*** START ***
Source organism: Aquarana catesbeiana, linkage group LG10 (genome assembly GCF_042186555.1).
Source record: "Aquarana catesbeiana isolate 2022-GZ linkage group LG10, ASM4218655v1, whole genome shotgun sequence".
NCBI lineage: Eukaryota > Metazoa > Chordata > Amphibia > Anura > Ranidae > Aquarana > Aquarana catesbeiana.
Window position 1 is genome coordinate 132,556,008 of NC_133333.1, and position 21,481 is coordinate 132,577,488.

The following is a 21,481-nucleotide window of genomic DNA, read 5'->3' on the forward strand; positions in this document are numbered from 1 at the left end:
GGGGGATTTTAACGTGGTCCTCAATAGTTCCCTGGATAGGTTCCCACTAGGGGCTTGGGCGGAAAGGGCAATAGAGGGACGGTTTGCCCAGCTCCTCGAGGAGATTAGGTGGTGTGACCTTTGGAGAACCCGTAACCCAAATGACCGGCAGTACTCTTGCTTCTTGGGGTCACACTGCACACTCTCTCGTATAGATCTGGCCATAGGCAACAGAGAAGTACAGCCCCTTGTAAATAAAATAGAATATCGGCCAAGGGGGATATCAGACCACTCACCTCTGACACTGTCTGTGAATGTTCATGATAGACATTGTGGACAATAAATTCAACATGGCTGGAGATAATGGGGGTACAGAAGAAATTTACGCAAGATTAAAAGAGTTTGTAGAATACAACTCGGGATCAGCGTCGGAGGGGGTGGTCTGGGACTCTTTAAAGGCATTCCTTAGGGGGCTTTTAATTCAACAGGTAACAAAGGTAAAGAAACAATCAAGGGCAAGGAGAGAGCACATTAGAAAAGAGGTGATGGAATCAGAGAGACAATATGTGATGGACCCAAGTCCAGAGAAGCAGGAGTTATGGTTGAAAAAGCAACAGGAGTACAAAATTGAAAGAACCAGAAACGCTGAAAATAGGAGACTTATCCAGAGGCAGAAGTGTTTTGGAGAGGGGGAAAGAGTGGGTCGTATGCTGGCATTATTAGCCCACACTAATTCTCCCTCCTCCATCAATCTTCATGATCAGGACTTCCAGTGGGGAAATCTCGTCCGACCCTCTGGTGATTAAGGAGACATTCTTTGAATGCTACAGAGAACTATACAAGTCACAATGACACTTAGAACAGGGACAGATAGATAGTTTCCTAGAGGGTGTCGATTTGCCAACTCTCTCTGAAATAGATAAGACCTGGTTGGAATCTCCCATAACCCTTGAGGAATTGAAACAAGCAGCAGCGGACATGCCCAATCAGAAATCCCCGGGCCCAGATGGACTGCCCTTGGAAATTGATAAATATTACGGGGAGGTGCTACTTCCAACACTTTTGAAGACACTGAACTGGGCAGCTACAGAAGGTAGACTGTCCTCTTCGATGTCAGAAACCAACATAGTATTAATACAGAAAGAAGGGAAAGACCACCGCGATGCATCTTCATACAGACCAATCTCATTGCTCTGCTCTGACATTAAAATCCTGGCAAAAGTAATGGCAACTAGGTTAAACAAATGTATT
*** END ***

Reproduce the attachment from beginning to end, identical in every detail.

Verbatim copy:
Source organism: Aquarana catesbeiana, linkage group LG10 (genome assembly GCF_042186555.1).
Source record: "Aquarana catesbeiana isolate 2022-GZ linkage group LG10, ASM4218655v1, whole genome shotgun sequence".
NCBI lineage: Eukaryota > Metazoa > Chordata > Amphibia > Anura > Ranidae > Aquarana > Aquarana catesbeiana.
Window position 1 is genome coordinate 132,556,008 of NC_133333.1, and position 21,481 is coordinate 132,577,488.

The following is a 21,481-nucleotide window of genomic DNA, read 5'->3' on the forward strand; positions in this document are numbered from 1 at the left end:
GGGGGATTTTAACGTGGTCCTCAATAGTTCCCTGGATAGGTTCCCACTAGGGGCTTGGGCGGAAAGGGCAATAGAGGGACGGTTTGCCCAGCTCCTCGAGGAGATTAGGTGGTGTGACCTTTGGAGAACCCGTAACCCAAATGACCGGCAGTACTCTTGCTTCTTGGGGTCACACTGCACACTCTCTCGTATAGATCTGGCCATAGGCAACAGAGAAGTACAGCCCCTTGTAAATAAAATAGAATATCGGCCAAGGGGGATATCAGACCACTCACCTCTGACACTGTCTGTGAATGTTCATGATAGACATTGTGGACAATAAATTCAACATGGCTGGAGATAATGGGGGTACAGAAGAAATTTACGCAAGATTAAAAGAGTTTGTAGAATACAACTCGGGATCAGCGTCGGAGGGGGTGGTCTGGGACTCTTTAAAGGCATTCCTTAGGGGGCTTTTAATTCAACAGGTAACAAAGGTAAAGAAACAATCAAGGGCAAGGAGAGAGCACATTAGAAAAGAGGTGATGGAATCAGAGAGACAATATGTGATGGACCCAAGTCCAGAGAAGCAGGAGTTATGGTTGAAAAAGCAACAGGAGTACAAAATTGAAAGAACCAGAAACGCTGAAAATAGGAGACTTATCCAGAGGCAGAAGTGTTTTGGAGAGGGGGAAAGAGTGGGTCGTATGCTGGCATTATTAGCCCACACTAATTCTCCCTCCTCCATCAATCTTCATGATCAGGACTTCCAGTGGGGAAATCTCGTCCGACCCTCTGGTGATTAAGGAGACATTCTTTGAATGCTACAGAGAACTATACAAGTCACAATGACACTTAGAACAGGGACAGATAGATAGTTTCCTAGAGGGTGTCGATTTGCCAACTCTCTCTGAAATAGATAAGACCTGGTTGGAATCTCCCATAACCCTTGAGGAATTGAAACAAGCAGCAGCGGACATGCCCAATCAGAAATCCCCGGGCCCAGATGGACTGCCCTTGGAAATTGATAAATATTACGGGGAGGTGCTACTTCCAACACTTTTGAAGACACTGAACTGGGCAGCTACAGAAGGTAGACTGTCCTCTTCGATGTCAGAAACCAACATAGTATTAATACAGAAAGAAGGGAAAGACCACCGCGATGCATCTTCATACAGACCAATCTCATTGCTCTGCTCTGACATTAAAATCCTGGCAAAAGTAATGGCAACTAGGTTAAACAAATGTATT